Our everyday actions can impact the planet

Randi Pokladnik

April 8, 2021

The Bargainhunter,com

April 22 is recognized around the world as Earth Day. In 1970 the U.S. established the first Earth Day, and now more than 193 nations take part in the celebration.

Like last year, this year’s events will be subdued because of the on-going COVID-19 pandemic. While we may not be able to participate in public activities, we can all use this day to ponder the effects of man-made activities on our planet. The first step in becoming an environmentalist is to be aware of how our everyday actions impact the planet.

The definition of an environmentalist, according to Dictionary.com, is “any person who advocates or works to protect the air, water, animals, plants and other natural resources from pollution or its effects.”

Given that definition, it is hard to believe anyone would identify as an “anti-environmental” person. After all, we only have one livable planet in the solar system, and shouldn’t we all be trying to protect our only home?

I fell in love with our planet at a very young age. When I was 8 years old, our family moved from the city to a rural area. Growing up with woodlands as my backyard helped foster this love affair.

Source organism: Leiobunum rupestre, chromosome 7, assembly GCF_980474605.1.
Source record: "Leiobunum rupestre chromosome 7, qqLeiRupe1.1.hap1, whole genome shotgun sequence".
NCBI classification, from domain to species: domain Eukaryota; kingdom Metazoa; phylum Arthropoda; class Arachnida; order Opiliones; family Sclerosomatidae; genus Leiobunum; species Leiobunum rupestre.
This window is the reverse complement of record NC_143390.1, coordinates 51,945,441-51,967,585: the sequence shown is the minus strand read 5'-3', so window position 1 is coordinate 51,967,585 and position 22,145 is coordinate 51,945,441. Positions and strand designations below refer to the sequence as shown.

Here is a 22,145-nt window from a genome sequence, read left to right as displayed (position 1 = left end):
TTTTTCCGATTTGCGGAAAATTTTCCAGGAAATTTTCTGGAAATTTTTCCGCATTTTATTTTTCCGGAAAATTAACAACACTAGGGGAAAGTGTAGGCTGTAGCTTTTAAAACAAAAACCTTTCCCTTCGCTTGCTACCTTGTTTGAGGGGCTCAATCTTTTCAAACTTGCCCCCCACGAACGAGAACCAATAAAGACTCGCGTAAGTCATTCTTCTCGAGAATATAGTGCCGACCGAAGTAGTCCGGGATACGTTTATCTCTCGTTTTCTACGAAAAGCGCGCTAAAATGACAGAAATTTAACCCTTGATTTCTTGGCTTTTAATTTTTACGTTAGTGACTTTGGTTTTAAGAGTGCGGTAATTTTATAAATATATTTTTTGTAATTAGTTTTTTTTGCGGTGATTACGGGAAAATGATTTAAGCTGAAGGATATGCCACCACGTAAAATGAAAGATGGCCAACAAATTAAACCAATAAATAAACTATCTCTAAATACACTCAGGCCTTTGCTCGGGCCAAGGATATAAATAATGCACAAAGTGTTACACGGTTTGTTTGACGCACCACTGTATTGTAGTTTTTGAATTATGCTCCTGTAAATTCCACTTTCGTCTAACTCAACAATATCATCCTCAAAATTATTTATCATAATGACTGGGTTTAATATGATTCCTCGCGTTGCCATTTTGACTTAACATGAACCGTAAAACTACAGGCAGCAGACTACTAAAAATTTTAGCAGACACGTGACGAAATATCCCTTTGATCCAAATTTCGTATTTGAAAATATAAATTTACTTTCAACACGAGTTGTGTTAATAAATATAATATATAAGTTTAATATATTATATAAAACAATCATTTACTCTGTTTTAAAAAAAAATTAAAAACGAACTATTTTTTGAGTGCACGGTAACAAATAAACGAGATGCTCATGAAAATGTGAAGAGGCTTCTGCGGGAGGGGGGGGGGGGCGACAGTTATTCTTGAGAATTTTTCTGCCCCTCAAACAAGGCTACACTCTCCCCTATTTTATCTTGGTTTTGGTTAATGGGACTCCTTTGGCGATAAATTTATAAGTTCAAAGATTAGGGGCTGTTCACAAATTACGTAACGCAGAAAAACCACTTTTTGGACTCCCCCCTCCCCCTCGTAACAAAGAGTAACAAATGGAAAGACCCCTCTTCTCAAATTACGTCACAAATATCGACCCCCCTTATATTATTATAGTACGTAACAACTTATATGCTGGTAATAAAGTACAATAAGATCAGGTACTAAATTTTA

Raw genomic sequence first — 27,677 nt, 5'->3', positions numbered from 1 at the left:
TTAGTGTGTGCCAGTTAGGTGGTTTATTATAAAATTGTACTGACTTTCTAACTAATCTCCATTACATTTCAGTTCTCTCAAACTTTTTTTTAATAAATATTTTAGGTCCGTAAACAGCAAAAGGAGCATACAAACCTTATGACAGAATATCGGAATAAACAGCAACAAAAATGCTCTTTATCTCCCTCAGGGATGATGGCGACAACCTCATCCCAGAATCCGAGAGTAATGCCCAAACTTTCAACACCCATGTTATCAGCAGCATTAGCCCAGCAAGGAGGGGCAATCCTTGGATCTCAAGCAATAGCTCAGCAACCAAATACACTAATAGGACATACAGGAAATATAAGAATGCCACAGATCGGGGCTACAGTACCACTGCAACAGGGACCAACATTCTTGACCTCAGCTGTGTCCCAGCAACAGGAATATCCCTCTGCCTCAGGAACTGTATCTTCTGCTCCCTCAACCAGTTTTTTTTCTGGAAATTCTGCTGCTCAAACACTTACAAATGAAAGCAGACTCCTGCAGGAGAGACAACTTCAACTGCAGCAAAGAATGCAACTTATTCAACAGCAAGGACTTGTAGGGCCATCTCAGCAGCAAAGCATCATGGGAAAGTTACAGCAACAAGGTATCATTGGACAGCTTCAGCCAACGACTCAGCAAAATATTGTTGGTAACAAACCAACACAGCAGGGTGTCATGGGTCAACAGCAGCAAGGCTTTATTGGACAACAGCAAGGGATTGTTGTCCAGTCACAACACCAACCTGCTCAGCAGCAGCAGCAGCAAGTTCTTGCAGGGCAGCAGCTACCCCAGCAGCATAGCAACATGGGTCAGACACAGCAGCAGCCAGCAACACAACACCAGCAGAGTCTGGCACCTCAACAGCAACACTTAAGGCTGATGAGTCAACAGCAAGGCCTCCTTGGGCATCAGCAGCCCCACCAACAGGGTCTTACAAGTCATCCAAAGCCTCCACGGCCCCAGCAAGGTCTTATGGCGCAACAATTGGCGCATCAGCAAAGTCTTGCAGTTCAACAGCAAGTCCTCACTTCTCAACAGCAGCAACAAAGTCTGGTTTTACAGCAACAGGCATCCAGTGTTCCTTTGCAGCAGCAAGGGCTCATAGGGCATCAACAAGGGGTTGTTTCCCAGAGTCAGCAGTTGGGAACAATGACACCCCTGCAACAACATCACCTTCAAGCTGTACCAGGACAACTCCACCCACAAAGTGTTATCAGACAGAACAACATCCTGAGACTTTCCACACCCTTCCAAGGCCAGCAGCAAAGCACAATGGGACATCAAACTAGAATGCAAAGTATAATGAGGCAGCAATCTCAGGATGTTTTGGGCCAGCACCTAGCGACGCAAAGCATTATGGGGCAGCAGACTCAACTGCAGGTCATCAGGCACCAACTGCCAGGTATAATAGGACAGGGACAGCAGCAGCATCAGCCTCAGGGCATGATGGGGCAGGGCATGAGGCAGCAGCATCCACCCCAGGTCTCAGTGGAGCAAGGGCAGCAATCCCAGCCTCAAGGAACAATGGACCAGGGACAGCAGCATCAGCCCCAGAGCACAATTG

I spent countless hours with field guides and my binoculars exploring the woodlands. I also read books by authors like Walden, Audubon and John Muir. I began to realize how important wilderness areas are in our lives.

Before the 1970s environmental policies and laws were non-existent. Many of you remember the Cuyahoga River fires, the black plumes of pollutants streaming from industrial smokestacks, the toxic wastes buried under the city of Love Canal and streams foaming from phosphate detergent contamination.

These were some examples of how we were destroying the planet we call our home. As citizens became aware of the threats to their world, politicians like President Nixon decided to create policy and laws to protect us. Shortly after the first Earth Day, the Environmental Protection Agency was created.